Bizzarrini Strada

1965 Bizzarrini 5300 GT Strada Alloy High Resolution Exterior
- image 520181

For an Italian grand tourer that is arguably even more exotic looking than the 275, there is the Bizzarrini Strada. With just 133 units produced, it is even more rare than the GTS, although it was the most successful model to ever wear a Bizzarrini badge. The car was powered by a 327 Chevy engine out of the Corvette that produced more horsepower than the V-12 in the 275. Not only that, but the relatively big V-8 produced its power much lower in the rev range, making it an easier car to drive around town.

Read our full review on the Bizzarrini Strada here.

Aston Martin DB5

1963 - 1967 Aston Martin DB5 Exterior
- image 508321

The DB5 is seen by most as the quintessential classic Aston Martin. The James Bond films had a lot to do with that, but the DB5 was completely deserving of every bit of the fame. It was available as a coupe, a convertible, a competition-focused version, and even a small number of shooting brakes. The convertible is slightly more rare than the 275 GTS and worth about as much, thanks to it being such a very cool car.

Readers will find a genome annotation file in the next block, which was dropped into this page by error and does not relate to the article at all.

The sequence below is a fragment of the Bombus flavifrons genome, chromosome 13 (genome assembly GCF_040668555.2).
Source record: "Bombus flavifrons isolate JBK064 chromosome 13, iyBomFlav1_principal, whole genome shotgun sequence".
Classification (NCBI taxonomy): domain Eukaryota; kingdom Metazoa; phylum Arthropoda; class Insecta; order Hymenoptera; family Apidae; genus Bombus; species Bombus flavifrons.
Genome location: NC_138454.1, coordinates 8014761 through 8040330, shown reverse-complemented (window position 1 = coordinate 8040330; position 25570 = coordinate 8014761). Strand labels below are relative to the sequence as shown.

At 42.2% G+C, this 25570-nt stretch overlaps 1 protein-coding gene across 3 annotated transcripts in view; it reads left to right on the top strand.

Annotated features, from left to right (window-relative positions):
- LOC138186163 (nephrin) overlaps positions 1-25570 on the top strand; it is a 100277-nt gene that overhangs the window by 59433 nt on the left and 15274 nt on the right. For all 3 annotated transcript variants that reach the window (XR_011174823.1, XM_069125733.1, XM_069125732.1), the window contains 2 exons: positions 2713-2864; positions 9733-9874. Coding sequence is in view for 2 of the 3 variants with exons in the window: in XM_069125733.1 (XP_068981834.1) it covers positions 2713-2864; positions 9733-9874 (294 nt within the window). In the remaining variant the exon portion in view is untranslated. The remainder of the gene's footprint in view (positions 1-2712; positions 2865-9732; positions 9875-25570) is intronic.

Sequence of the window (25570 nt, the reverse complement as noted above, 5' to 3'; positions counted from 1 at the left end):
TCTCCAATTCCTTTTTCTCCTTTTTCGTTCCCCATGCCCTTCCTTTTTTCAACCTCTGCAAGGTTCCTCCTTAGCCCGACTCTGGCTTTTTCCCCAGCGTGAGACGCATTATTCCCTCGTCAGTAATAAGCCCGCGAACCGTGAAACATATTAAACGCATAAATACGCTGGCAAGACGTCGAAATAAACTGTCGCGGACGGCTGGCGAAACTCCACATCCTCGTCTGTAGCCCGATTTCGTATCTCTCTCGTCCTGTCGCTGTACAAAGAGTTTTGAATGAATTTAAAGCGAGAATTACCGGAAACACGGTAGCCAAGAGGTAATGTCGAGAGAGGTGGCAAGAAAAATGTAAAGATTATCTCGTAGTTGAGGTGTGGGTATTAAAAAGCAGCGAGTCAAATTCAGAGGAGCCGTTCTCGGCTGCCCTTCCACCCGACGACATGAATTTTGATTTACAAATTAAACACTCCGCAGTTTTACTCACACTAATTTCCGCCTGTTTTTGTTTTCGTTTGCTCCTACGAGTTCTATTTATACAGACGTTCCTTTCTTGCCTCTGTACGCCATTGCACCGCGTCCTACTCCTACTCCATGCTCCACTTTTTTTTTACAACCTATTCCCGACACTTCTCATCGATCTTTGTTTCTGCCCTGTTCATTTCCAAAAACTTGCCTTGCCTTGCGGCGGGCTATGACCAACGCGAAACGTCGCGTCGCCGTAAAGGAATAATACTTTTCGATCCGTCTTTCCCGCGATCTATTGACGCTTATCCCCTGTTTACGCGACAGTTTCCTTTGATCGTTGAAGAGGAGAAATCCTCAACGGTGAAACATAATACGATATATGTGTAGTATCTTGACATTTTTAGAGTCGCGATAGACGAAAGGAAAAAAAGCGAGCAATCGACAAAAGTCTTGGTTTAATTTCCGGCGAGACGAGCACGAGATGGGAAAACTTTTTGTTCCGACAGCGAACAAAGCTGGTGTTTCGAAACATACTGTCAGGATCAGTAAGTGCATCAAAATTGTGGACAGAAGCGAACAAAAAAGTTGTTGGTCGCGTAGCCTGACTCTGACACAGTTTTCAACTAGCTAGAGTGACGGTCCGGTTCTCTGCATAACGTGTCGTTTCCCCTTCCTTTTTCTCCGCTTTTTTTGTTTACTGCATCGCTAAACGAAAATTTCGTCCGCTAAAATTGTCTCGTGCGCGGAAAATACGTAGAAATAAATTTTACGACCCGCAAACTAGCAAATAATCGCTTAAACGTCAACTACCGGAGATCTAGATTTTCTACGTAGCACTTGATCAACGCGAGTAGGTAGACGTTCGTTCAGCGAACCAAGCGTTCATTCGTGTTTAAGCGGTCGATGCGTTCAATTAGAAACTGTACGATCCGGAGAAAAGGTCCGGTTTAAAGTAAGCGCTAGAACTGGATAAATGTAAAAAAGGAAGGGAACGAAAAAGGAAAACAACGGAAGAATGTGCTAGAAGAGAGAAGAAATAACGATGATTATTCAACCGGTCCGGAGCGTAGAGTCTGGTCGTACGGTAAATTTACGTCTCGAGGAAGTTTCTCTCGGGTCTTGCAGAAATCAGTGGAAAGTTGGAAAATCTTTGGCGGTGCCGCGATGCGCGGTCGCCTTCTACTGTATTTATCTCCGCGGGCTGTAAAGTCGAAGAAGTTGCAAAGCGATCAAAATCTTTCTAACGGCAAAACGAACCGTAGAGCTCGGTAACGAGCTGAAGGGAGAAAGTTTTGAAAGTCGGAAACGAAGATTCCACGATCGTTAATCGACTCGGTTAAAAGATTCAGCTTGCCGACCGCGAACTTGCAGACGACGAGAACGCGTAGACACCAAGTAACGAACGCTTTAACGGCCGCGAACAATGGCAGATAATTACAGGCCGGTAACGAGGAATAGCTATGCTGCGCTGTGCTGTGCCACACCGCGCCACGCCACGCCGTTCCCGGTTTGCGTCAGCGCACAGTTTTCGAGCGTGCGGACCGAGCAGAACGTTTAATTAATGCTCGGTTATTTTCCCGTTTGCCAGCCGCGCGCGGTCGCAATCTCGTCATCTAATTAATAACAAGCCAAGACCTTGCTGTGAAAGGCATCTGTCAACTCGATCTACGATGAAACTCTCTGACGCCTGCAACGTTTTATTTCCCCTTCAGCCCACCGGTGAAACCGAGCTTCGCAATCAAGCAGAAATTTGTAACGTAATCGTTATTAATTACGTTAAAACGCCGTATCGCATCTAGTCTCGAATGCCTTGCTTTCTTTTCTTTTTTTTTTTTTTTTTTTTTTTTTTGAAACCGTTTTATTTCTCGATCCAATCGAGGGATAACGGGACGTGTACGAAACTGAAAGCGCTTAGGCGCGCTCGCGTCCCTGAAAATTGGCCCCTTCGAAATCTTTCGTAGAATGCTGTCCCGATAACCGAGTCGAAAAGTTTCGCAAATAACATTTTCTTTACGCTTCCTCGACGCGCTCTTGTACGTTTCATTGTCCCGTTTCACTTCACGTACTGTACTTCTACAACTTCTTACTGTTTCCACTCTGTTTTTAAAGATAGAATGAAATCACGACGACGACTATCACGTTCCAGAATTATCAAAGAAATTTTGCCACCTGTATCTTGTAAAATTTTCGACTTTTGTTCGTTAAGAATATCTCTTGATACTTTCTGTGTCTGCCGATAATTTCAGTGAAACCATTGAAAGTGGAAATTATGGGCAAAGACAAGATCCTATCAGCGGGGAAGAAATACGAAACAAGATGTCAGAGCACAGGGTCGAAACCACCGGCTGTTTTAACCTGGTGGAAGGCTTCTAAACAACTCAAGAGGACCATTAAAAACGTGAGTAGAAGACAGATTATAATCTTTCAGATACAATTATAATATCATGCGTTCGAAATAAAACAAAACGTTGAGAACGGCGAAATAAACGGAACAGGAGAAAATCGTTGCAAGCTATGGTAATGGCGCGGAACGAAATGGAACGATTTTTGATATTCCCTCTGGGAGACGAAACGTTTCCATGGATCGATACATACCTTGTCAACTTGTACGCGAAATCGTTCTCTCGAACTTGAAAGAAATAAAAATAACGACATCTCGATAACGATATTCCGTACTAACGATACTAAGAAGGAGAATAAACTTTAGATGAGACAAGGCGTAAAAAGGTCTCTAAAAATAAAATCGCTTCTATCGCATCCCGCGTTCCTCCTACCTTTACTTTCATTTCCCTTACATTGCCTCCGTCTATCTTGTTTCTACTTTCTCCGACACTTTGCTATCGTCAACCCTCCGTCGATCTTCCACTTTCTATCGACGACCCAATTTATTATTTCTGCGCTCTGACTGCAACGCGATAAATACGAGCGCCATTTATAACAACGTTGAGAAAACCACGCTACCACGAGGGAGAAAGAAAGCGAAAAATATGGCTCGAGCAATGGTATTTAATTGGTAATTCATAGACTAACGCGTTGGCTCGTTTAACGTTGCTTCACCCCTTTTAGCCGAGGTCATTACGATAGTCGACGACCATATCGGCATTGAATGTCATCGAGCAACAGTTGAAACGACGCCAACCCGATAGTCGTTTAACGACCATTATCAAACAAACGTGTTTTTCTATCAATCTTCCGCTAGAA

Read our full review on the Aston Martin DB5 here.


1964 - 1966 Ferrari 275 GTS High Resolution Exterior
- image 676595

Steve McQueen had a Ferrari 275. It wasn’t a GTS, but still, the King of Cool had a 275. It was exceptionally good, and even though some don’t want to hear it, it was an improvement over the 250. It is also always a good thing when a manufacturer completely redesigns a body for a convertible model, instead of just sawing the roof off of the hardtop, and the GTS is a solid argument in favor of this approach. Even the interior is a big step in the right direction for a grand tourer, and it’s a shame that the 275 has to live in the shadow cast between the 250 and the 365, two giants of the classic car world.

  • Leave it
    • Much less famous and valuable than the 250 California
    • Convertible top cuts down on luggage space
    • Had the less powerful SOHC engine
Jacob Joseph
Jacob Joseph
About the author
What do you think?
Show Comments
Car Finder: